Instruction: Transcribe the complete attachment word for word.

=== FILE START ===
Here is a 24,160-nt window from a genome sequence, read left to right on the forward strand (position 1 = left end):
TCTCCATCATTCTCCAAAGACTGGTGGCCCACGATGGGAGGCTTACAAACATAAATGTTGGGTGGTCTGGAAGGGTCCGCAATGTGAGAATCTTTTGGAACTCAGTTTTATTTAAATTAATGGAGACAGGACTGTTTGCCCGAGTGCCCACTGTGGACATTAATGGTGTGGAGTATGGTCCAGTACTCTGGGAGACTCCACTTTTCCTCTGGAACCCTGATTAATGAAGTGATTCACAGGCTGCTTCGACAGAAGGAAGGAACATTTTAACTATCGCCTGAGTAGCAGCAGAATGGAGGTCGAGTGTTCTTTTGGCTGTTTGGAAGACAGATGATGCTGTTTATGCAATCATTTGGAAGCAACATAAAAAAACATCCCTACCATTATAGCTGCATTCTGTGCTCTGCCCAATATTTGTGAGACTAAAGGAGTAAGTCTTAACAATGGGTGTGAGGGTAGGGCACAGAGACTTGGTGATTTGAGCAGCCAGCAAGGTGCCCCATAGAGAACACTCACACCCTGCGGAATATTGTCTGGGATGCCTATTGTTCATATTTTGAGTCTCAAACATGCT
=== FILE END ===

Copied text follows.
Here is a 24,160-nt window from a genome sequence, read left to right on the forward strand (position 1 = left end):
TCTCCATCATTCTCCAAAGACTGGTGGCCCACGATGGGAGGCTTACAAACATAAATGTTGGGTGGTCTGGAAGGGTCCGCAATGTGAGAATCTTTTGGAACTCAGTTTTATTTAAATTAATGGAGACAGGACTGTTTGCCCGAGTGCCCACTGTGGACATTAATGGTGTGGAGTATGGTCCAGTACTCTGGGAGACTCCACTTTTCCTCTGGAACCCTGATTAATGAAGTGATTCACAGGCTGCTTCGACAGAAGGAAGGAACATTTTAACTATCGCCTGAGTAGCAGCAGAATGGAGGTCGAGTGTTCTTTTGGCTGTTTGGAAGACAGATGATGCTGTTTATGCAATCATTTGGAAGCAACATAAAAAAACATCCCTACCATTATAGCTGCATTCTGTGCTCTGCCCAATATTTGTGAGACTAAAGGAGTAAGTCTTAACAATGGGTGTGAGGGTAGGGCACAGAGACTTGGTGATTTGAGCAGCCAGCAAGGTGCCCCATAGAGAACACTCACACCCTGCGGAATATTGTCTGGGATGCCTATTGTTCATATTTTGAGTCTCAAACATGCT